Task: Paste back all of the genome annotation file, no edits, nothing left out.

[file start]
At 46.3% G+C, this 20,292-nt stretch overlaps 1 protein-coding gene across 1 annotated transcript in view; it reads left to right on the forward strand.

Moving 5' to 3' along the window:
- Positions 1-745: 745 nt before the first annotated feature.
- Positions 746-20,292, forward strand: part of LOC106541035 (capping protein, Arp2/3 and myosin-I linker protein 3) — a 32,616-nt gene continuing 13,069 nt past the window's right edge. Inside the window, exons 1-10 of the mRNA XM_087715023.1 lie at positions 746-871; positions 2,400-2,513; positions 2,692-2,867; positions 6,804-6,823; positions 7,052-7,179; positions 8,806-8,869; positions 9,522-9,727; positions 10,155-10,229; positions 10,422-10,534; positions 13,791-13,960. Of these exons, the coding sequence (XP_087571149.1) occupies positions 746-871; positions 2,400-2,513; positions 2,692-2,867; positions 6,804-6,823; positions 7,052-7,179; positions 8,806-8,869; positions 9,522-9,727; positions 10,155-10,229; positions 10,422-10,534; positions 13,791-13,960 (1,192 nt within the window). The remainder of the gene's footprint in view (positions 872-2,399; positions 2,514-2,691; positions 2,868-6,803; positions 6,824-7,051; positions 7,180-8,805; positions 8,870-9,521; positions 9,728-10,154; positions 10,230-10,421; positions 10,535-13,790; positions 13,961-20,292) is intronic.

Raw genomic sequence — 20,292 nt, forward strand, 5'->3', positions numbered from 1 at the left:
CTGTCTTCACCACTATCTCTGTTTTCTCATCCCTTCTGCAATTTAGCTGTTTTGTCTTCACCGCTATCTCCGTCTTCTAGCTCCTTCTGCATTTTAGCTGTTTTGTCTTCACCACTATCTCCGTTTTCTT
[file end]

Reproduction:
At 46.3% G+C, this 20,292-nt stretch overlaps 1 protein-coding gene across 1 annotated transcript in view; it reads left to right on the forward strand.

Moving 5' to 3' along the window:
- Positions 1-745: 745 nt before the first annotated feature.
- Positions 746-20,292, forward strand: part of LOC106541035 (capping protein, Arp2/3 and myosin-I linker protein 3) — a 32,616-nt gene continuing 13,069 nt past the window's right edge. Inside the window, exons 1-10 of the mRNA XM_087715023.1 lie at positions 746-871; positions 2,400-2,513; positions 2,692-2,867; positions 6,804-6,823; positions 7,052-7,179; positions 8,806-8,869; positions 9,522-9,727; positions 10,155-10,229; positions 10,422-10,534; positions 13,791-13,960. Of these exons, the coding sequence (XP_087571149.1) occupies positions 746-871; positions 2,400-2,513; positions 2,692-2,867; positions 6,804-6,823; positions 7,052-7,179; positions 8,806-8,869; positions 9,522-9,727; positions 10,155-10,229; positions 10,422-10,534; positions 13,791-13,960 (1,192 nt within the window). The remainder of the gene's footprint in view (positions 872-2,399; positions 2,514-2,691; positions 2,868-6,803; positions 6,824-7,051; positions 7,180-8,805; positions 8,870-9,521; positions 9,728-10,154; positions 10,230-10,421; positions 10,535-13,790; positions 13,961-20,292) is intronic.

Raw genomic sequence — 20,292 nt, forward strand, 5'->3', positions numbered from 1 at the left:
CTGTCTTCACCACTATCTCTGTTTTCTCATCCCTTCTGCAATTTAGCTGTTTTGTCTTCACCGCTATCTCCGTCTTCTAGCTCCTTCTGCATTTTAGCTGTTTTGTCTTCACCACTATCTCCGTTTTCTT